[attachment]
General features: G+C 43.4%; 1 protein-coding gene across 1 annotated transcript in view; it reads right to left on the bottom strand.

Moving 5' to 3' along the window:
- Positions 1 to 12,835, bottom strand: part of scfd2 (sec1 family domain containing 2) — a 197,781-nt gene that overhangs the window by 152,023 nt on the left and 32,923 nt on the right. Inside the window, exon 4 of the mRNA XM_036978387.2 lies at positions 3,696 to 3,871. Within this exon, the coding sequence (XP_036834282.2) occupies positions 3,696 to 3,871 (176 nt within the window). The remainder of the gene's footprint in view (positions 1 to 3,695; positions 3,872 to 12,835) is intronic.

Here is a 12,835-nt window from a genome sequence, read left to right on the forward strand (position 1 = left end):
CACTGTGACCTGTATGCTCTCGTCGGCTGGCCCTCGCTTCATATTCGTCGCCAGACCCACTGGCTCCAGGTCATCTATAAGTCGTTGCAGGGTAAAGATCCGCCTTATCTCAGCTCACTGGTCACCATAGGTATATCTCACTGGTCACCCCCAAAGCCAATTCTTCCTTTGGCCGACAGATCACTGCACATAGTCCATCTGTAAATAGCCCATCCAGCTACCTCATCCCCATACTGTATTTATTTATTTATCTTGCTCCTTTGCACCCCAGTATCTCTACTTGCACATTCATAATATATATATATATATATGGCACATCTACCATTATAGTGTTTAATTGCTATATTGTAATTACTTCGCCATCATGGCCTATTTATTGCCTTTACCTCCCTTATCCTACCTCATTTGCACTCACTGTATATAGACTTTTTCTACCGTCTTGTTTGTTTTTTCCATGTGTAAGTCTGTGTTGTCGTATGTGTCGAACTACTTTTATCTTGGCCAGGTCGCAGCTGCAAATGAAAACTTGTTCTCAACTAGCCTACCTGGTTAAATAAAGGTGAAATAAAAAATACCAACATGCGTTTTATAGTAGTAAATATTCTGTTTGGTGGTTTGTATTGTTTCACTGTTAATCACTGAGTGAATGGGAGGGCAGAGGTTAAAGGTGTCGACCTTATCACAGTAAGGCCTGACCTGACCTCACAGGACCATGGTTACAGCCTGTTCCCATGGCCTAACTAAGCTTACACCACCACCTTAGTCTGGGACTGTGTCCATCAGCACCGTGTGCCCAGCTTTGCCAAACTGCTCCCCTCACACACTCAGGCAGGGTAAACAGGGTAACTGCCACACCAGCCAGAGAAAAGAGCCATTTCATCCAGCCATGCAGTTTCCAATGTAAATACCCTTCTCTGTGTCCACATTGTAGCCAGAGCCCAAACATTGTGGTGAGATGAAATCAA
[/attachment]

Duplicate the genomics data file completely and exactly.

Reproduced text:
General features: G+C 43.4%; 1 protein-coding gene across 1 annotated transcript in view; it reads right to left on the bottom strand.

Moving 5' to 3' along the window:
- Positions 1 to 12,835, bottom strand: part of scfd2 (sec1 family domain containing 2) — a 197,781-nt gene that overhangs the window by 152,023 nt on the left and 32,923 nt on the right. Inside the window, exon 4 of the mRNA XM_036978387.2 lies at positions 3,696 to 3,871. Within this exon, the coding sequence (XP_036834282.2) occupies positions 3,696 to 3,871 (176 nt within the window). The remainder of the gene's footprint in view (positions 1 to 3,695; positions 3,872 to 12,835) is intronic.

Here is a 12,835-nt window from a genome sequence, read left to right on the forward strand (position 1 = left end):
CACTGTGACCTGTATGCTCTCGTCGGCTGGCCCTCGCTTCATATTCGTCGCCAGACCCACTGGCTCCAGGTCATCTATAAGTCGTTGCAGGGTAAAGATCCGCCTTATCTCAGCTCACTGGTCACCATAGGTATATCTCACTGGTCACCCCCAAAGCCAATTCTTCCTTTGGCCGACAGATCACTGCACATAGTCCATCTGTAAATAGCCCATCCAGCTACCTCATCCCCATACTGTATTTATTTATTTATCTTGCTCCTTTGCACCCCAGTATCTCTACTTGCACATTCATAATATATATATATATATATGGCACATCTACCATTATAGTGTTTAATTGCTATATTGTAATTACTTCGCCATCATGGCCTATTTATTGCCTTTACCTCCCTTATCCTACCTCATTTGCACTCACTGTATATAGACTTTTTCTACCGTCTTGTTTGTTTTTTCCATGTGTAAGTCTGTGTTGTCGTATGTGTCGAACTACTTTTATCTTGGCCAGGTCGCAGCTGCAAATGAAAACTTGTTCTCAACTAGCCTACCTGGTTAAATAAAGGTGAAATAAAAAATACCAACATGCGTTTTATAGTAGTAAATATTCTGTTTGGTGGTTTGTATTGTTTCACTGTTAATCACTGAGTGAATGGGAGGGCAGAGGTTAAAGGTGTCGACCTTATCACAGTAAGGCCTGACCTGACCTCACAGGACCATGGTTACAGCCTGTTCCCATGGCCTAACTAAGCTTACACCACCACCTTAGTCTGGGACTGTGTCCATCAGCACCGTGTGCCCAGCTTTGCCAAACTGCTCCCCTCACACACTCAGGCAGGGTAAACAGGGTAACTGCCACACCAGCCAGAGAAAAGAGCCATTTCATCCAGCCATGCAGTTTCCAATGTAAATACCCTTCTCTGTGTCCACATTGTAGCCAGAGCCCAAACATTGTGGTGAGATGAAATCAA